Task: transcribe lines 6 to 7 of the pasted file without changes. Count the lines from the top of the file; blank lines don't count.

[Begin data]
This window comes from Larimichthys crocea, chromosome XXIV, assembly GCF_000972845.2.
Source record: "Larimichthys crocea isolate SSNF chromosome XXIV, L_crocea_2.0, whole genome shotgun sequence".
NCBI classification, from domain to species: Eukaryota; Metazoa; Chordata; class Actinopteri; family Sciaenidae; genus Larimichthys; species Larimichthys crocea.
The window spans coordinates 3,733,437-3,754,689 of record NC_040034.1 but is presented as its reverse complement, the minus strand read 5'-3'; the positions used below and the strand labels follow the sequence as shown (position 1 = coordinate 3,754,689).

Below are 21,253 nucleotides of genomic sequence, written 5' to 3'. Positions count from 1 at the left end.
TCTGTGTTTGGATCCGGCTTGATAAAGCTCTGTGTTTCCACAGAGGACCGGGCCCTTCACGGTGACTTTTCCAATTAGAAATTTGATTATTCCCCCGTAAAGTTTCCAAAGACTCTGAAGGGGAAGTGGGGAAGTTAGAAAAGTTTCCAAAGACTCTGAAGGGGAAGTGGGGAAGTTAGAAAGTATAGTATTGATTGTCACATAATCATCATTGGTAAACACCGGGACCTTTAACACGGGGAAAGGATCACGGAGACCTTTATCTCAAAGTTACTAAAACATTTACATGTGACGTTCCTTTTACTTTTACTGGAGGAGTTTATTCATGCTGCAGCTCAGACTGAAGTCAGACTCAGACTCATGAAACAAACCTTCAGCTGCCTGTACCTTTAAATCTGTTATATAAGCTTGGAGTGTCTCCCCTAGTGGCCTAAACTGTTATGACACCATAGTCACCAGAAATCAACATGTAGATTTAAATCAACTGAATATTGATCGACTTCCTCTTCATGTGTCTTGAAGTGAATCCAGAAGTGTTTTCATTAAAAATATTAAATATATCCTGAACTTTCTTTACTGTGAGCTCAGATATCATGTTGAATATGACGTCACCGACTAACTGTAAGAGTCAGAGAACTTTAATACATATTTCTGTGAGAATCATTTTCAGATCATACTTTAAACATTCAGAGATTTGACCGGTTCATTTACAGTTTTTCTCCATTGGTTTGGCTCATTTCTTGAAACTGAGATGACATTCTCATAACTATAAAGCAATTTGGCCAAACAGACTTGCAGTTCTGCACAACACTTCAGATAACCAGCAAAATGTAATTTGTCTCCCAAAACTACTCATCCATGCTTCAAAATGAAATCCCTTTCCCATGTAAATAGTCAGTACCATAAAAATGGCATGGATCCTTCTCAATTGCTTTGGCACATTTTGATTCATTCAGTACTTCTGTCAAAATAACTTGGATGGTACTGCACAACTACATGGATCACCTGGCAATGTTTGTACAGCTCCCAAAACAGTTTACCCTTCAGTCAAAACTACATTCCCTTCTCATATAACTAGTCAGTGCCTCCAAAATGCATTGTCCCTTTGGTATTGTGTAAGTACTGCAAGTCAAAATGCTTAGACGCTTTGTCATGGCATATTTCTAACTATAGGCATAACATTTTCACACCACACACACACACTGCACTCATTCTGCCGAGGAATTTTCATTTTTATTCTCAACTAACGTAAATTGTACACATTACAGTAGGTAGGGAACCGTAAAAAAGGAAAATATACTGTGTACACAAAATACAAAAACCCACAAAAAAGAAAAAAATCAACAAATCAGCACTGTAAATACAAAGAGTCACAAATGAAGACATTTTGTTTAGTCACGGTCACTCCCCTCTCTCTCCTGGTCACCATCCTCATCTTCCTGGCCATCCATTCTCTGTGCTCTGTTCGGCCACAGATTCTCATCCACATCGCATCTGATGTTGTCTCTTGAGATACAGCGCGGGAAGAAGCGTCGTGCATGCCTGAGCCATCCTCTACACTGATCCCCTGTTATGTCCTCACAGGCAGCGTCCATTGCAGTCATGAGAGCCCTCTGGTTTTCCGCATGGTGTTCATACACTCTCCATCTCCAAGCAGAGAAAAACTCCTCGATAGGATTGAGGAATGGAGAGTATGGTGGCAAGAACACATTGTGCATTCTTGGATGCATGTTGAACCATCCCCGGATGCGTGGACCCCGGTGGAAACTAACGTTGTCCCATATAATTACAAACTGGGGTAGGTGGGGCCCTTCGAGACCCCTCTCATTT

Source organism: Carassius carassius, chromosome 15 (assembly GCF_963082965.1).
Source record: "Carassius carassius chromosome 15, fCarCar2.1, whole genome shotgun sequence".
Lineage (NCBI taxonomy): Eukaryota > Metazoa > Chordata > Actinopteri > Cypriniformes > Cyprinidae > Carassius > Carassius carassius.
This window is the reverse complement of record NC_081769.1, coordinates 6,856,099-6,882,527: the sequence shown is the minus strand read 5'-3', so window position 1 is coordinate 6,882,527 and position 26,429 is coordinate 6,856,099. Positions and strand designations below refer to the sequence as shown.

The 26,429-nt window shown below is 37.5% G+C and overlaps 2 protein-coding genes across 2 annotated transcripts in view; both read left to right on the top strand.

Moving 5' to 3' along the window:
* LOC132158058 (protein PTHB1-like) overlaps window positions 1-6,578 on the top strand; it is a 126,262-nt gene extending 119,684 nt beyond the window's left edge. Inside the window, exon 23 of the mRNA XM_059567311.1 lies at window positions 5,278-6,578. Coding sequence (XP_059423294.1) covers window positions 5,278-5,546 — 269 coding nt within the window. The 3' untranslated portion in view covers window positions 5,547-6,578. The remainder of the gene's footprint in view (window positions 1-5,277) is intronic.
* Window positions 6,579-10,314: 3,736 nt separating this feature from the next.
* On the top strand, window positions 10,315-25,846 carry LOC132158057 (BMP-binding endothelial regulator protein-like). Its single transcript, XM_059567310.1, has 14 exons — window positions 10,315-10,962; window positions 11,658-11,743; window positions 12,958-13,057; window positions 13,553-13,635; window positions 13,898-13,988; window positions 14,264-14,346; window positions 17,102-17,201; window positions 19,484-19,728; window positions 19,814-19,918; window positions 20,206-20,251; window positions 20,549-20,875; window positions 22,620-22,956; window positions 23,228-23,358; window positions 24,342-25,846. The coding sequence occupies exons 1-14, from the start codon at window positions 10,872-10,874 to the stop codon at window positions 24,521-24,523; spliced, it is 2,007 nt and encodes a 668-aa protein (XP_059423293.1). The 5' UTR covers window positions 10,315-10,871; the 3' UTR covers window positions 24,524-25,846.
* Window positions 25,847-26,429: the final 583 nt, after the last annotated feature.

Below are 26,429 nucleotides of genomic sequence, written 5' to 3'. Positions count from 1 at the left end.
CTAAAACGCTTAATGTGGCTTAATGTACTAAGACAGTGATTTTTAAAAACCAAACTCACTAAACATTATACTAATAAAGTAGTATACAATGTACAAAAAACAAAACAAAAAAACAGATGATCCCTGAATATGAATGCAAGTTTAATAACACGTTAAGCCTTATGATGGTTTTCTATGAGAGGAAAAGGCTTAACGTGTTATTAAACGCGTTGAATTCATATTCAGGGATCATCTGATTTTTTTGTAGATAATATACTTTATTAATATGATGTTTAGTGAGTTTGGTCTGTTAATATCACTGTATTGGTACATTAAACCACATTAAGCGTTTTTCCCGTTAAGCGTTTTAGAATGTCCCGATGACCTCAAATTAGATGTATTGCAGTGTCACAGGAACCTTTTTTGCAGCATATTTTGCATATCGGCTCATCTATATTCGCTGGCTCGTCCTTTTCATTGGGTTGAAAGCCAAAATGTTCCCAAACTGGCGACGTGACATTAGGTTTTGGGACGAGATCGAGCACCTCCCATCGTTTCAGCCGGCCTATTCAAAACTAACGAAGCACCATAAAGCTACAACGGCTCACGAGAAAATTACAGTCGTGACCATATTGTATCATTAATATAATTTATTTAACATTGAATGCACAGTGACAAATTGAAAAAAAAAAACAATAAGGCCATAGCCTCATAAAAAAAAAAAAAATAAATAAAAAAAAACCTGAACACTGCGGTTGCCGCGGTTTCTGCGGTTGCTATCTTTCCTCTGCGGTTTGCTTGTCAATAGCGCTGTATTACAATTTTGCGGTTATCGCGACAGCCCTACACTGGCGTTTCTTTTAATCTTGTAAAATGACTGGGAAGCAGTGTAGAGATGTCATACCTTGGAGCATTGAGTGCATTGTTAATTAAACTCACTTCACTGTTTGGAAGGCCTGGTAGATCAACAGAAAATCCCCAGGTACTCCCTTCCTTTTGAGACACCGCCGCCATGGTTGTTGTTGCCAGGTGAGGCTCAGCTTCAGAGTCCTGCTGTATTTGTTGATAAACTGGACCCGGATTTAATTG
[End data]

TCTGTGTTTGGATCCGGCTTGATAAAGCTCTGTGTTTCCACAGAGGACCGGGCCCTTCACGGTGACTTTTCCAATTAGAAATTTGATTATTCCCCCGTAAAGTTTCCAAAGACTCTGAAGGGGAAGTGGGGAAGTTAGAAAAGTTTCCAAAGACTCTGAAGGGGAAGTGGGGAAGTTAGAAAGTATAGTATTGATTGTCACATAATCATCATTGGTAAACACCGGGACCTTTAACACGGGGAAAGGATCACGGAGACCTTTATCTCAAAGTTACTAAAACATTTACATGTGACGTTCCTTTTACTTTTACTGGAGGAGTTTATTCATGCTGCAGCTCAGACTGAAGTCAGACTCAGACTCATGAAACAAACCTTCAGCTGCCTGTACCTTTAAATCTGTTATATAAGCTTGGAGTGTCTCCCCTAGTGGCCTAAACTGTTATGACACCATAGTCACCAGAAATCAACATGTAGATTTAAATCAACTGAATATTGATCGACTTCCTCTTCATGTGTCTTGAAGTGAATCCAGAAGTGTTTTCATTAAAAATATTAAATATATCCTGAACTTTCTTTACTGTGAGCTCAGATATCATGTTGAATATGACGTCACCGACTAACTGTAAGAGTCAGAGAACTTTAATACATATTTCTGTGAGAATCATTTTCAGATCATACTTTAAACATTCAGAGATTTGACCGGTTCATTTACAGTTTTTCTCCATTGGTTTGGCTCATTTCTTGAAACTGAGATGACATTCTCATAACTATAAAGCAATTTGGCCAAACAGACTTGCAGTTCTGCACAACACTTCAGATAACCAGCAAAATGTAATTTGTCTCCCAAAACTACTCATCCATGCTTCAAAATGAAATCCCTTTCCCATGTAAATAGTCAGTACCATAAAAATGGCATGGATCCTTCTCAATTGCTTTGGCACATTTTGATTCATTCAGTACTTCTGTCAAAATAACTTGGATGGTACTGCACAACTACATGGATCACCTGGCAATGTTTGTACAGCTCCCAAAACAGTTTACCCTTCAGTCAAAACTACATTCCCTTCTCATATAACTAGTCAGTGCCTCCAAAATGCATTGTCCCTTTGGTATTGTGTAAGTACTGCAAGTCAAAATGCTTAGACGCTTTGTCATGGCATATTTCTAACTATAGGCATAACATTTTCACACCACACACACACACTGCACTCATTCTGCCGAGGAATTTTCATTTTTATTCTCAACTAACGTAAATTGTACACATTACAGTAGGTAGGGAACCGTAAAAAAGGAAAATATACTGTGTACACAAAATACAAAAACCCACAAAAAAGAAAAAAATCAACAAATCAGCACTGTAAATACAAAGAGTCACAAATGAAGACATTTTGTTTAGTCACGGTCACTCCCCTCTCTCTCCTGGTCACCATCCTCATCTTCCTGGCCATCCATTCTCTGTGCTCTGTTCGGCCACAGATTCTCATCCACATCGCATCTGATGTTGTCTCTTGAGATACAGCGCGGGAAGAAGCGTCGTGCATGCCTGAGCCATCCTCTACACTGATCCCCTGTTATGTCCTCACAGGCAGCGTCCATTGCAGTCATGAGAGCCCTCTGGTTTTCCGCATGGTGTTCATACACTCTCCATCTCCAAGCAGAGAAAAACTCCTCGATAGGATTGAGGAATGGAGAGTATGGTGGCAAGAACACATTGTGCATTCTTGGATGCATGTTGAACCATCCCCGGATGCGTGGACCCCGGTGGAAACTAACGTTGTCCCATATAATTACAAACTGGGGTAGGTGGGGCCCTTCGAGACCCCTCTCATTT

Source organism: Carassius carassius, chromosome 15 (assembly GCF_963082965.1).